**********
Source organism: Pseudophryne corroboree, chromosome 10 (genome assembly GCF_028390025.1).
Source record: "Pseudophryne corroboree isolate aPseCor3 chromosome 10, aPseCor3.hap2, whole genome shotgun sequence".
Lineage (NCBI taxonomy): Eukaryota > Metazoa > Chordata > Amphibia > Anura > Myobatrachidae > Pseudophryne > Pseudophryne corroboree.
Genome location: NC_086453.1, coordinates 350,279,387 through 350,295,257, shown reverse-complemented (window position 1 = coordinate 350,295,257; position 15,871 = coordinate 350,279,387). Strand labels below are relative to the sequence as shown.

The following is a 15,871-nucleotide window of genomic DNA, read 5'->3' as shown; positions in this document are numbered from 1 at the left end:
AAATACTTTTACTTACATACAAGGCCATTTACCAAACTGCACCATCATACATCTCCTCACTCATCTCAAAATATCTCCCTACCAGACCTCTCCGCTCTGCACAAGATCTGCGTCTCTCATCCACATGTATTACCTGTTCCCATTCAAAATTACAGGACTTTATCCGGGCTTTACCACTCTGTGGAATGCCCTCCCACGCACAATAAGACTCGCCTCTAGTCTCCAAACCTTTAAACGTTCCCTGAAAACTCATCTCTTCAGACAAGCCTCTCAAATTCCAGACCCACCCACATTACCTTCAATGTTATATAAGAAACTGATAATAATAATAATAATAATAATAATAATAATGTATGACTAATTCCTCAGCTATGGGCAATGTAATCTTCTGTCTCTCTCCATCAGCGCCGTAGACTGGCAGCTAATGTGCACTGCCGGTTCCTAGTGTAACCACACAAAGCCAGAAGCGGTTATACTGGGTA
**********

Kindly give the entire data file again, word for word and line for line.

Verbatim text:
Source organism: Pseudophryne corroboree, chromosome 10 (genome assembly GCF_028390025.1).
Source record: "Pseudophryne corroboree isolate aPseCor3 chromosome 10, aPseCor3.hap2, whole genome shotgun sequence".
Lineage (NCBI taxonomy): Eukaryota > Metazoa > Chordata > Amphibia > Anura > Myobatrachidae > Pseudophryne > Pseudophryne corroboree.
Genome location: NC_086453.1, coordinates 350,279,387 through 350,295,257, shown reverse-complemented (window position 1 = coordinate 350,295,257; position 15,871 = coordinate 350,279,387). Strand labels below are relative to the sequence as shown.

The following is a 15,871-nucleotide window of genomic DNA, read 5'->3' as shown; positions in this document are numbered from 1 at the left end:
AAATACTTTTACTTACATACAAGGCCATTTACCAAACTGCACCATCATACATCTCCTCACTCATCTCAAAATATCTCCCTACCAGACCTCTCCGCTCTGCACAAGATCTGCGTCTCTCATCCACATGTATTACCTGTTCCCATTCAAAATTACAGGACTTTATCCGGGCTTTACCACTCTGTGGAATGCCCTCCCACGCACAATAAGACTCGCCTCTAGTCTCCAAACCTTTAAACGTTCCCTGAAAACTCATCTCTTCAGACAAGCCTCTCAAATTCCAGACCCACCCACATTACCTTCAATGTTATATAAGAAACTGATAATAATAATAATAATAATAATAATAATAATGTATGACTAATTCCTCAGCTATGGGCAATGTAATCTTCTGTCTCTCTCCATCAGCGCCGTAGACTGGCAGCTAATGTGCACTGCCGGTTCCTAGTGTAACCACACAAAGCCAGAAGCGGTTATACTGGGTA